Biafran separatist leader Nnamdi Kanu attends a court hearing at the Federal High Court in Abuja, Nigeria, Jan. 29, 2016 (AP photo).

Editor’s Note: This is the web version of our subscriber-only weekly newsletter, Africa Watch, which includes a look at the week’s top stories and best reads from and about the African continent. Subscribe to receive it by email every Friday. If you’re already a subscriber, adjust your newsletter settings to receive it directly to your email inbox. Last month, news emerged that Nnamdi Kanu had been arrested and repatriated to Nigeria to face charges of terrorism and unlawful possession of firearms, among other alleged offenses related to his role as the leader of the separatist group Indigenous People of Biafra, or IPOB. Kanu was first detained […]

Candles lit by activists protesting the killing of Saudi journalist Jamal Khashoggi are placed outside Saudi Arabia’s consulate, in Istanbul, Turkey, Oct. 25, 2018 (AP photo by Lefteris Pitarakis).

When FBI agents first showed up at Masih Alinejad’s Brooklyn home to warn her that she was the target of an Iranian state-backed kidnapping plot, she was incredulous at first. As a journalist and outspoken critic of the regime in Tehran, she is accustomed to threats and harassment. But the brazenness of the plot was startling. “What surprised me is the fact that the regime felt confident enough to resort to kidnapping me here, on American soil,” Alinejad told me in a direct message on Twitter. “I used to think I was safe here.”  According to an indictment unsealed earlier this month, […]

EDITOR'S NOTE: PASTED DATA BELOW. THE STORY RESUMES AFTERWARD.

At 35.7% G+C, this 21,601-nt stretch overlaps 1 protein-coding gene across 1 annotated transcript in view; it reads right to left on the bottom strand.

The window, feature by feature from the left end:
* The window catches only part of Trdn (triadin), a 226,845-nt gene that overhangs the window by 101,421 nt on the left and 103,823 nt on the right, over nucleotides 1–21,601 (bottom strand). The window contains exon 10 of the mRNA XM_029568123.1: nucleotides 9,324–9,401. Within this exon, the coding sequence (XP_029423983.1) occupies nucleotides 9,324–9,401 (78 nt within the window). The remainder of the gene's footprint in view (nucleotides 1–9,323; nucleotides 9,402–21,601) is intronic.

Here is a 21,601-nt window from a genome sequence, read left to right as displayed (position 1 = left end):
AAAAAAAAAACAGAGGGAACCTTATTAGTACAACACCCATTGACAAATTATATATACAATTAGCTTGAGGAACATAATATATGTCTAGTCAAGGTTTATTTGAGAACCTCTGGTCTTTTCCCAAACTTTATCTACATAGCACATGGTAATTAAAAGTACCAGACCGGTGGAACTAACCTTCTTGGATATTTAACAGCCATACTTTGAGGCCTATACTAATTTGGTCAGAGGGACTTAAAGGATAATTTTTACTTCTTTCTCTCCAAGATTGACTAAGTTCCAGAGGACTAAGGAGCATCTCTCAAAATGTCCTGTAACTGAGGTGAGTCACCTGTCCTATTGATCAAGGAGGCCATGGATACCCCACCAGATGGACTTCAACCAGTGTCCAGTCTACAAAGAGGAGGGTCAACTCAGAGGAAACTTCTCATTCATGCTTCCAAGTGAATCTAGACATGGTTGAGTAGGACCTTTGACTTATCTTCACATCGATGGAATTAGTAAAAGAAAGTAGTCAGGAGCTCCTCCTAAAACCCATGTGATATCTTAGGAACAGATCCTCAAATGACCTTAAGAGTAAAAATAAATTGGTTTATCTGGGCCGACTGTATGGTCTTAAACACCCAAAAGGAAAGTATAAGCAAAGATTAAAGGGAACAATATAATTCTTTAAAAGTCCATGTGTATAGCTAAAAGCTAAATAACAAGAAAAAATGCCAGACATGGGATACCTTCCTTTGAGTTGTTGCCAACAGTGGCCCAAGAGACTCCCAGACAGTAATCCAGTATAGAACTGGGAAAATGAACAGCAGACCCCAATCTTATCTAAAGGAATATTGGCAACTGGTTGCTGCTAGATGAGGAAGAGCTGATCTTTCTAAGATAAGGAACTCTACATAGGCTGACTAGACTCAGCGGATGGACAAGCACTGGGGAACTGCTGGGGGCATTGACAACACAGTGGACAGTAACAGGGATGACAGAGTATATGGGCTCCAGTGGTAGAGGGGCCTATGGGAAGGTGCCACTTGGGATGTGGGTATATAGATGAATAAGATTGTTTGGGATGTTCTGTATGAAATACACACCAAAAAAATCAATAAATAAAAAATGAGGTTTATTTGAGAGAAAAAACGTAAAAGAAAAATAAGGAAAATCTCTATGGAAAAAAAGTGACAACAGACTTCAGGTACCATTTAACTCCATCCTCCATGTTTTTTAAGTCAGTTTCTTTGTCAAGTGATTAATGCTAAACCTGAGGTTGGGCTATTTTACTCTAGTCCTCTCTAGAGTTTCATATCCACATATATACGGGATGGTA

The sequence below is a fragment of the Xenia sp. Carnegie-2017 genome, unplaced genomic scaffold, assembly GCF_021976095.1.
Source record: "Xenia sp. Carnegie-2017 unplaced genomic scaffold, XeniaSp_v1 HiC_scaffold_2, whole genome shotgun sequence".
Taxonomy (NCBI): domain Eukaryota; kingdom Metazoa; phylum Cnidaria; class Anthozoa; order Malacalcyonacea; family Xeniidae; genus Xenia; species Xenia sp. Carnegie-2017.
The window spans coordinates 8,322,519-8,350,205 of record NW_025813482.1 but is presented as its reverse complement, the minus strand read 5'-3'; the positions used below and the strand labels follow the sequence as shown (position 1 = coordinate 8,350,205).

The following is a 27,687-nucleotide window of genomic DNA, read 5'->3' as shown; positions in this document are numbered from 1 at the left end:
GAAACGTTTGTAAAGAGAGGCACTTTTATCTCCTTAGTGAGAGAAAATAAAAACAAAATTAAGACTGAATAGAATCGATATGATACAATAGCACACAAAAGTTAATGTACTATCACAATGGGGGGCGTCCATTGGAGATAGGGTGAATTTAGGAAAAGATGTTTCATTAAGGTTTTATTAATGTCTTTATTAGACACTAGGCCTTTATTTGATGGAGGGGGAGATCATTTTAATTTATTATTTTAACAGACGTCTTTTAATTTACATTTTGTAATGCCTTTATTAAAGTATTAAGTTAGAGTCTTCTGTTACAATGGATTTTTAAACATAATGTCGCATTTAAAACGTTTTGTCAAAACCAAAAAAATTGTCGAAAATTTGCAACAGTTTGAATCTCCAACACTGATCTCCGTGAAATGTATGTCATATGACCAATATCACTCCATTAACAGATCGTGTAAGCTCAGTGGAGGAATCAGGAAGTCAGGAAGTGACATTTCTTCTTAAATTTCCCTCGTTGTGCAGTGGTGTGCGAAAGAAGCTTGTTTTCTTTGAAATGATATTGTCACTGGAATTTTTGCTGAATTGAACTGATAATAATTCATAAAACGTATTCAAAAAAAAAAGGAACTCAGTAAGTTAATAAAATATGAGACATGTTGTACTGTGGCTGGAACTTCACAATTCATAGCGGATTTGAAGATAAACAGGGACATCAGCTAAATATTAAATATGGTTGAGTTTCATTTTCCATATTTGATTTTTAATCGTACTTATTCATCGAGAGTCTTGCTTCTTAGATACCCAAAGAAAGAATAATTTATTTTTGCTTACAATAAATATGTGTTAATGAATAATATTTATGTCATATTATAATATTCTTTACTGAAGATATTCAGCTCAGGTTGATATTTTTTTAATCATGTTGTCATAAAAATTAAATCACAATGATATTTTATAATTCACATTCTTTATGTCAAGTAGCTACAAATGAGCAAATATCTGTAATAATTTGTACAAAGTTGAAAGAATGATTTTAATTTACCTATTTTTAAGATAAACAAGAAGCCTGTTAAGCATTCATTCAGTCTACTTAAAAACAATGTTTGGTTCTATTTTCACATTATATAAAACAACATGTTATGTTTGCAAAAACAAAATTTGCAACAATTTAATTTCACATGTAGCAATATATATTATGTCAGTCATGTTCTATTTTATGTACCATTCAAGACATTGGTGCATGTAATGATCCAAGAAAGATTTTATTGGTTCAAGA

A protester holds a sign with “Resign, Thief” printed over a portrait of Guatemalan President Alejandro Giammattei outside the National Palace in Guatemala City, July 24, 2021 (AP photo by Moises Castillo).

The Biden administration’s strategy to combat mass migration from Central America by tackling its “root causes” just suffered a harsh blow in Guatemala with the ouster of the country’s top anti-corruption official. Juan Francisco Sandoval, the respected chief prosecutor in the Special Prosecutor’s Office Against Impunity, known by its Spanish acronym FECI, was fired Friday and promptly fled the country, fearing for his life.   Sandoval’s ouster prompted street protests and demands for the resignation of President Alejandro Giammattei and Attorney General Consuelo Porras. Above all, Sandoval’s dismissal, and his belief that he might be killed if he remained in […]